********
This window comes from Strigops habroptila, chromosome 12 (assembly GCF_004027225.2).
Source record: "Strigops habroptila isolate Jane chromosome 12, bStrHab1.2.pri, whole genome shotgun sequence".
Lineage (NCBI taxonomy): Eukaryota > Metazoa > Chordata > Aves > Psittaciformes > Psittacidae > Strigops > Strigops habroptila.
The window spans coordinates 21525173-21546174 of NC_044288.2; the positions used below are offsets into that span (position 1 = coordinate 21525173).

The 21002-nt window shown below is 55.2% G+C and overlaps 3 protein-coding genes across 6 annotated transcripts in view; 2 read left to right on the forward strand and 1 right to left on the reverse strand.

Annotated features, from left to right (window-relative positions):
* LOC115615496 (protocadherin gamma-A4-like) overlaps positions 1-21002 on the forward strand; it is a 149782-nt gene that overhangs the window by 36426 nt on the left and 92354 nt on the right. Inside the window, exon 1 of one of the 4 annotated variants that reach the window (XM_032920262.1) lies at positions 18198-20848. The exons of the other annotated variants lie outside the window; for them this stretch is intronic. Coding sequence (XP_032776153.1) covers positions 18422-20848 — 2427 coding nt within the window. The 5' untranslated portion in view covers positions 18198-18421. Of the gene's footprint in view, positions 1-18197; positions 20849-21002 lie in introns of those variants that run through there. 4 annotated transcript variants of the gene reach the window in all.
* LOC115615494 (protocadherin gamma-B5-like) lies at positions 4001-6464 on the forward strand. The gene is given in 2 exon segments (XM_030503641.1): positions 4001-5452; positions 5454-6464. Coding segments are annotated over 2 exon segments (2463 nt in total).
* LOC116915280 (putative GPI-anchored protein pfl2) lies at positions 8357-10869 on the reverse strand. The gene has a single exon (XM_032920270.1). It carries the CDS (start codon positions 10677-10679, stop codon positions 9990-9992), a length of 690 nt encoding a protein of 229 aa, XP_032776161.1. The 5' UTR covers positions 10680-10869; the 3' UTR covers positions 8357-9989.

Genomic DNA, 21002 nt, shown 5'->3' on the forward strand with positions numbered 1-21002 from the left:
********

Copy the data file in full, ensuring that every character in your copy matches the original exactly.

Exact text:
This window comes from Strigops habroptila, chromosome 12 (assembly GCF_004027225.2).
Source record: "Strigops habroptila isolate Jane chromosome 12, bStrHab1.2.pri, whole genome shotgun sequence".
Lineage (NCBI taxonomy): Eukaryota > Metazoa > Chordata > Aves > Psittaciformes > Psittacidae > Strigops > Strigops habroptila.
The window spans coordinates 21525173-21546174 of NC_044288.2; the positions used below are offsets into that span (position 1 = coordinate 21525173).

The 21002-nt window shown below is 55.2% G+C and overlaps 3 protein-coding genes across 6 annotated transcripts in view; 2 read left to right on the forward strand and 1 right to left on the reverse strand.

Annotated features, from left to right (window-relative positions):
* LOC115615496 (protocadherin gamma-A4-like) overlaps positions 1-21002 on the forward strand; it is a 149782-nt gene that overhangs the window by 36426 nt on the left and 92354 nt on the right. Inside the window, exon 1 of one of the 4 annotated variants that reach the window (XM_032920262.1) lies at positions 18198-20848. The exons of the other annotated variants lie outside the window; for them this stretch is intronic. Coding sequence (XP_032776153.1) covers positions 18422-20848 — 2427 coding nt within the window. The 5' untranslated portion in view covers positions 18198-18421. Of the gene's footprint in view, positions 1-18197; positions 20849-21002 lie in introns of those variants that run through there. 4 annotated transcript variants of the gene reach the window in all.
* LOC115615494 (protocadherin gamma-B5-like) lies at positions 4001-6464 on the forward strand. The gene is given in 2 exon segments (XM_030503641.1): positions 4001-5452; positions 5454-6464. Coding segments are annotated over 2 exon segments (2463 nt in total).
* LOC116915280 (putative GPI-anchored protein pfl2) lies at positions 8357-10869 on the reverse strand. The gene has a single exon (XM_032920270.1). It carries the CDS (start codon positions 10677-10679, stop codon positions 9990-9992), a length of 690 nt encoding a protein of 229 aa, XP_032776161.1. The 5' UTR covers positions 10680-10869; the 3' UTR covers positions 8357-9989.

Genomic DNA, 21002 nt, shown 5'->3' on the forward strand with positions numbered 1-21002 from the left: